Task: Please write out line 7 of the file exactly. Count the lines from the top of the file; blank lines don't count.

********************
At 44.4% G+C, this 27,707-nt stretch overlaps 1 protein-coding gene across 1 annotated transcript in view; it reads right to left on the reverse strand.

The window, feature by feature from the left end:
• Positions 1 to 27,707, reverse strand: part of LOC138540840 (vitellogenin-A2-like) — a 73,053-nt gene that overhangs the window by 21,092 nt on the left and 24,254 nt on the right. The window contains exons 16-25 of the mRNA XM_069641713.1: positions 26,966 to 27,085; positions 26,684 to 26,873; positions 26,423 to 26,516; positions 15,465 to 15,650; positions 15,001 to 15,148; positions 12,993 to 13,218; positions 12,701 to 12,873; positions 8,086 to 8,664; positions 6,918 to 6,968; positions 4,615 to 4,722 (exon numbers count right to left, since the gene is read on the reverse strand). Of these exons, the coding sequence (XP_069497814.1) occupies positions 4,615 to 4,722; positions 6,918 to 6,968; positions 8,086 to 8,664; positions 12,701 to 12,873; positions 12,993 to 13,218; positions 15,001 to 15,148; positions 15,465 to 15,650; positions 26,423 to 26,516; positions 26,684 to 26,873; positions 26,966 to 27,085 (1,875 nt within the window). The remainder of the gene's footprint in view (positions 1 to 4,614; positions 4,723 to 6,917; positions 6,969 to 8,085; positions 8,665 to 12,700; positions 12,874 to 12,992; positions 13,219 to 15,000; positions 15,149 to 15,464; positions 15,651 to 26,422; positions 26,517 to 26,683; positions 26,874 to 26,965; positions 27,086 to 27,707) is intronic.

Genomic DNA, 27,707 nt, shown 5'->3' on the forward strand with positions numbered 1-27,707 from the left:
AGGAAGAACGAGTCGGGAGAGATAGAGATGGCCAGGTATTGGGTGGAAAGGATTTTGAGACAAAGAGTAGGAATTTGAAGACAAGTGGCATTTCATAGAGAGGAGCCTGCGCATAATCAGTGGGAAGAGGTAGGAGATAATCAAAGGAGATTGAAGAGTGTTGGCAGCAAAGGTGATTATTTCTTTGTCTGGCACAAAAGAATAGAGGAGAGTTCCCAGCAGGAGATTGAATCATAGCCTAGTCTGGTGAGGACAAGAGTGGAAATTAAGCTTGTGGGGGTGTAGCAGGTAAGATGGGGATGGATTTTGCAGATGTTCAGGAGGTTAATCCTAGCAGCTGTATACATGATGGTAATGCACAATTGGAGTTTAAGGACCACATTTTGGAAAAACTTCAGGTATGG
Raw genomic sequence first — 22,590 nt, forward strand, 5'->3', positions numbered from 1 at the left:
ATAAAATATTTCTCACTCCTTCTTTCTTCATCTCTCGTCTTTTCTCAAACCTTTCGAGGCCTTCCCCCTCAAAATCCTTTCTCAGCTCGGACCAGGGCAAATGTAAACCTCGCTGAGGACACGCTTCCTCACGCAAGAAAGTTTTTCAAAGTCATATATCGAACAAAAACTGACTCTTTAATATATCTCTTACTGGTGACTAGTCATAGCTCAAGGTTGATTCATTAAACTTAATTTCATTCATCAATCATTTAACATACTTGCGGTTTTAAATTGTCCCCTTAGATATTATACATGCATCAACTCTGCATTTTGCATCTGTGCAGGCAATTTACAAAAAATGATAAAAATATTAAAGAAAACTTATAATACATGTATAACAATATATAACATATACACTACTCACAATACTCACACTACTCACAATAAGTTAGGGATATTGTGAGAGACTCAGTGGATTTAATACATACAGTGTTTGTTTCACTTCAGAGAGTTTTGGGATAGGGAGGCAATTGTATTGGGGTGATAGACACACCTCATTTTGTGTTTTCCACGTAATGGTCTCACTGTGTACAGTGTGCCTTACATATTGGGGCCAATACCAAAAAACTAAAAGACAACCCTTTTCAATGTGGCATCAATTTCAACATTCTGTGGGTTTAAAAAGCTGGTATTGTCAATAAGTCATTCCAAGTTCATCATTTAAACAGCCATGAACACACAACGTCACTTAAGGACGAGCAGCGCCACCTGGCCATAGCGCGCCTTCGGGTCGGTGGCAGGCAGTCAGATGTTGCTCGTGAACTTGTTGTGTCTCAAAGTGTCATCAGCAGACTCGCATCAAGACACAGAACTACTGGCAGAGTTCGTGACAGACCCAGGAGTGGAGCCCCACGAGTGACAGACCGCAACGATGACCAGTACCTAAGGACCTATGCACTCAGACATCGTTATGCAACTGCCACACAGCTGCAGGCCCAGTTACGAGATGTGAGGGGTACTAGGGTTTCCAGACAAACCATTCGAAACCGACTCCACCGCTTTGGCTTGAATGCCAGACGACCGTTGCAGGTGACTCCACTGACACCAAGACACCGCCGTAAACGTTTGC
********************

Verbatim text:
ATAAAATATTTCTCACTCCTTCTTTCTTCATCTCTCGTCTTTTCTCAAACCTTTCGAGGCCTTCCCCCTCAAAATCCTTTCTCAGCTCGGACCAGGGCAAATGTAAACCTCGCTGAGGACACGCTTCCTCACGCAAGAAAGTTTTTCAAAGTCATATATCGAACAAAAACTGACTCTTTAATATATCTCTTACTGGTGACTAGTCATAGCTCAAGGTTGATTCATTAAACTTAATTTCATTCATCAATCATTTAACATACTTGCGGTTTTAAATTGTCCCCTTAGATATTATACATGCATCAACTCTGCATTTTGCATCTGTGCAGGCAATTTACAAAAAATGATAAAAATATTAAAGAAAACTTATAATACATGTATAACAATATATAACATATACACTACTCACAATACTCACACTACTCACAATAAGTTAGGGATATTGTGAGAGACTCAGTGGATTTAATACATACAGTGTTTGTTTCACTTCAGAGAGTTTTGGGATAGGGAGGCAATTGTATTGGGGTGATAGACACACCTCATTTTGTGTTTTCCACGTAATGGTCTCACTGTGTACAGTGTGCCTTACATATTGGGGCCAATACCAAAAAACTAAAAGACAACCCTTTTCAATGTGGCATCAATTTCAACATTCTGTGGGTTTAAAAAGCTGGTATTGTCAATAAGTCATTCCAAGTTCATCATTTAAACAGCCATGAACACACAACGTCACTTAAGGACGAGCAGCGCCACCTGGCCATAGCGCGCCTTCGGGTCGGTGGCAGGCAGTCAGATGTTGCTCGTGAACTTGTTGTGTCTCAAAGTGTCATCAGCAGACTCGCATCAAGACACAGAACTACTGGCAGAGTTCGTGACAGACCCAGGAGTGGAGCCCCACGAGTGACAGACCGCAACGATGACCAGTACCTAAGGACCTATGCACTCAGACATCGTTATGCAACTGCCACACAGCTGCAGGCCCAGTTACGAGATGTGAGGGGTACTAGGGTTTCCAGACAAACCATTCGAAACCGACTCCACCGCTTTGGCTTGAATGCCAGACGACCGTTGCAGGTGACTCCACTGACACCAAGACACCGCCGTAAACGTTTGC